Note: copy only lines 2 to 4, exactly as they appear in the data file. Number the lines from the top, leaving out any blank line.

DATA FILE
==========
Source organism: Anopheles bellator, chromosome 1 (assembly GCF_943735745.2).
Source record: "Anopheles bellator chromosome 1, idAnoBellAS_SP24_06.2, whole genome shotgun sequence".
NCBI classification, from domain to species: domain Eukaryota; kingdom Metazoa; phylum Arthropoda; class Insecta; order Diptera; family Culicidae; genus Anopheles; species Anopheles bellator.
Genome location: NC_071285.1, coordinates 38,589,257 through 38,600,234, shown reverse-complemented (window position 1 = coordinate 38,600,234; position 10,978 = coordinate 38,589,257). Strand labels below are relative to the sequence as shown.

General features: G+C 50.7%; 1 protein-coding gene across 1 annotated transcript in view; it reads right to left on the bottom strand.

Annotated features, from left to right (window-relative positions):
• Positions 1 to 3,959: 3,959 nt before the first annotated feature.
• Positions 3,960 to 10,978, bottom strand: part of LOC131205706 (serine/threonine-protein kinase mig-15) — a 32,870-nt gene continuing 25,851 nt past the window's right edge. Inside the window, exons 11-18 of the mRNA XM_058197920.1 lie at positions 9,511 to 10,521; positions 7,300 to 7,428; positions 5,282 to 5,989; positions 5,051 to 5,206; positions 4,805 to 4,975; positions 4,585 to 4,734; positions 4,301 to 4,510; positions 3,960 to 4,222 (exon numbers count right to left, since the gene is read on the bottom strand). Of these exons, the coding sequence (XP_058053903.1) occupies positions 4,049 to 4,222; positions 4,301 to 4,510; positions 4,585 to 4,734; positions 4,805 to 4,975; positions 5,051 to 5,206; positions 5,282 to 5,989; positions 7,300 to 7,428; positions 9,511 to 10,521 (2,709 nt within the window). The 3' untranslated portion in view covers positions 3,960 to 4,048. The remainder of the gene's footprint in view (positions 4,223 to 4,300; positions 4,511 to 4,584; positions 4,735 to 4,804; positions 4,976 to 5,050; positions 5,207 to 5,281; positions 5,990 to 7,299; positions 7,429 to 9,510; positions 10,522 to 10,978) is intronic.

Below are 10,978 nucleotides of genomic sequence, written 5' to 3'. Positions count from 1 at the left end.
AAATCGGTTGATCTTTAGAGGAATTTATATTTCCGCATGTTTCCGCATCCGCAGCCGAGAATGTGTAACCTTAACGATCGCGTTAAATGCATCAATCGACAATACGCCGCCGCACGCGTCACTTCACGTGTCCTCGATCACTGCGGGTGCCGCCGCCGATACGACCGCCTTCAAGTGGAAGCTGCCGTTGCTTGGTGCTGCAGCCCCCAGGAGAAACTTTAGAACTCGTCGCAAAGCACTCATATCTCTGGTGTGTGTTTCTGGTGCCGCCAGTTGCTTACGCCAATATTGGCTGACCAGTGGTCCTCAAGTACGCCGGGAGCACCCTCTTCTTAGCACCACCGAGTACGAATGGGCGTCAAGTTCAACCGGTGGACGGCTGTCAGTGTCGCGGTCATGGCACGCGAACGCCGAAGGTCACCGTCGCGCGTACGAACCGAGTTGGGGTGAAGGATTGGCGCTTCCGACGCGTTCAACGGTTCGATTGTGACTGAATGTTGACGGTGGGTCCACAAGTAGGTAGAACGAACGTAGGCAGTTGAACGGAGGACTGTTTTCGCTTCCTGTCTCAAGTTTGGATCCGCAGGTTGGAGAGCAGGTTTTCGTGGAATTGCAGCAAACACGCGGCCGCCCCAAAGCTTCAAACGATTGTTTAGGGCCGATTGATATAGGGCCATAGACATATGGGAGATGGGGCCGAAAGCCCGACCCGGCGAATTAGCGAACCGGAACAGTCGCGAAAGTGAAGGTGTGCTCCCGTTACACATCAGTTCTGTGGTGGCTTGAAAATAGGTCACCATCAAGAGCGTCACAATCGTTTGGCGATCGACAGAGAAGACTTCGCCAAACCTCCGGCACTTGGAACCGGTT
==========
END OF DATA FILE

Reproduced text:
Source record: "Anopheles bellator chromosome 1, idAnoBellAS_SP24_06.2, whole genome shotgun sequence".
NCBI classification, from domain to species: domain Eukaryota; kingdom Metazoa; phylum Arthropoda; class Insecta; order Diptera; family Culicidae; genus Anopheles; species Anopheles bellator.
Genome location: NC_071285.1, coordinates 38,589,257 through 38,600,234, shown reverse-complemented (window position 1 = coordinate 38,600,234; position 10,978 = coordinate 38,589,257). Strand labels below are relative to the sequence as shown.